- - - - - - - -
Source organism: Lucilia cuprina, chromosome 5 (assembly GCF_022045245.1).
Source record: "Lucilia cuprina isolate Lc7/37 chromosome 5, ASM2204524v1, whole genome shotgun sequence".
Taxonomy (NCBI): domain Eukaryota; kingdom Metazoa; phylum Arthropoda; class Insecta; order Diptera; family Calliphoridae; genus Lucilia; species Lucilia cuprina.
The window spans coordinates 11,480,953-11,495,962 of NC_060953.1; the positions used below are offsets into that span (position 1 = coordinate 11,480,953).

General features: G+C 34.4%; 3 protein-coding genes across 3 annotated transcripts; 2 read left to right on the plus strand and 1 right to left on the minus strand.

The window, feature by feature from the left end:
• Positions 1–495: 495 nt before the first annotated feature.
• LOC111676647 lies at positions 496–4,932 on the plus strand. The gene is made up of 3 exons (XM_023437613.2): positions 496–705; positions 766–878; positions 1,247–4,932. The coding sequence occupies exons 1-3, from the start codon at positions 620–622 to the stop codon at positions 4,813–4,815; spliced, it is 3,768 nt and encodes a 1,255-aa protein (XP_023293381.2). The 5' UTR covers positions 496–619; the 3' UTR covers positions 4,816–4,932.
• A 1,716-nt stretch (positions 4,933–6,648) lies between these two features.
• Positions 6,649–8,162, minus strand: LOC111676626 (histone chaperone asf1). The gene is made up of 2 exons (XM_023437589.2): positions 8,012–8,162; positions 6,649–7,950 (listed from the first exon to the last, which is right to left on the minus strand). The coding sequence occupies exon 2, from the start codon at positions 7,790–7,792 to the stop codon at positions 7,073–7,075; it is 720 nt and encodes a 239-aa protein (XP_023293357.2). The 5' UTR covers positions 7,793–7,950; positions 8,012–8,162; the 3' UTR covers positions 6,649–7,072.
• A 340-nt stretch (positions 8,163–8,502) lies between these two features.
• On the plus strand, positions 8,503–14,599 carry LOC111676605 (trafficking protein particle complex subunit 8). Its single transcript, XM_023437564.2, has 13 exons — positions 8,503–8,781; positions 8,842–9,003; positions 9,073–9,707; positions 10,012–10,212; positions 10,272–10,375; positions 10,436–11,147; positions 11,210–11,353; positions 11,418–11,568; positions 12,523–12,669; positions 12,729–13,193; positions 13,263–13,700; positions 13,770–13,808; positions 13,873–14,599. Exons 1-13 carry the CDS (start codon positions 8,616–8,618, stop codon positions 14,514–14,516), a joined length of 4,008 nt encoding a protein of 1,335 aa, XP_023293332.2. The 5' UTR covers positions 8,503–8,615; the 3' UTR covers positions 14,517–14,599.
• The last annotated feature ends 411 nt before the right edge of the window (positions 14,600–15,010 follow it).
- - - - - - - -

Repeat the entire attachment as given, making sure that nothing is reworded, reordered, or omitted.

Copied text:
Source organism: Lucilia cuprina, chromosome 5 (assembly GCF_022045245.1).
Source record: "Lucilia cuprina isolate Lc7/37 chromosome 5, ASM2204524v1, whole genome shotgun sequence".
Taxonomy (NCBI): domain Eukaryota; kingdom Metazoa; phylum Arthropoda; class Insecta; order Diptera; family Calliphoridae; genus Lucilia; species Lucilia cuprina.
The window spans coordinates 11,480,953-11,495,962 of NC_060953.1; the positions used below are offsets into that span (position 1 = coordinate 11,480,953).

General features: G+C 34.4%; 3 protein-coding genes across 3 annotated transcripts; 2 read left to right on the plus strand and 1 right to left on the minus strand.

The window, feature by feature from the left end:
• Positions 1–495: 495 nt before the first annotated feature.
• LOC111676647 lies at positions 496–4,932 on the plus strand. The gene is made up of 3 exons (XM_023437613.2): positions 496–705; positions 766–878; positions 1,247–4,932. The coding sequence occupies exons 1-3, from the start codon at positions 620–622 to the stop codon at positions 4,813–4,815; spliced, it is 3,768 nt and encodes a 1,255-aa protein (XP_023293381.2). The 5' UTR covers positions 496–619; the 3' UTR covers positions 4,816–4,932.
• A 1,716-nt stretch (positions 4,933–6,648) lies between these two features.
• Positions 6,649–8,162, minus strand: LOC111676626 (histone chaperone asf1). The gene is made up of 2 exons (XM_023437589.2): positions 8,012–8,162; positions 6,649–7,950 (listed from the first exon to the last, which is right to left on the minus strand). The coding sequence occupies exon 2, from the start codon at positions 7,790–7,792 to the stop codon at positions 7,073–7,075; it is 720 nt and encodes a 239-aa protein (XP_023293357.2). The 5' UTR covers positions 7,793–7,950; positions 8,012–8,162; the 3' UTR covers positions 6,649–7,072.
• A 340-nt stretch (positions 8,163–8,502) lies between these two features.
• On the plus strand, positions 8,503–14,599 carry LOC111676605 (trafficking protein particle complex subunit 8). Its single transcript, XM_023437564.2, has 13 exons — positions 8,503–8,781; positions 8,842–9,003; positions 9,073–9,707; positions 10,012–10,212; positions 10,272–10,375; positions 10,436–11,147; positions 11,210–11,353; positions 11,418–11,568; positions 12,523–12,669; positions 12,729–13,193; positions 13,263–13,700; positions 13,770–13,808; positions 13,873–14,599. Exons 1-13 carry the CDS (start codon positions 8,616–8,618, stop codon positions 14,514–14,516), a joined length of 4,008 nt encoding a protein of 1,335 aa, XP_023293332.2. The 5' UTR covers positions 8,503–8,615; the 3' UTR covers positions 14,517–14,599.
• The last annotated feature ends 411 nt before the right edge of the window (positions 14,600–15,010 follow it).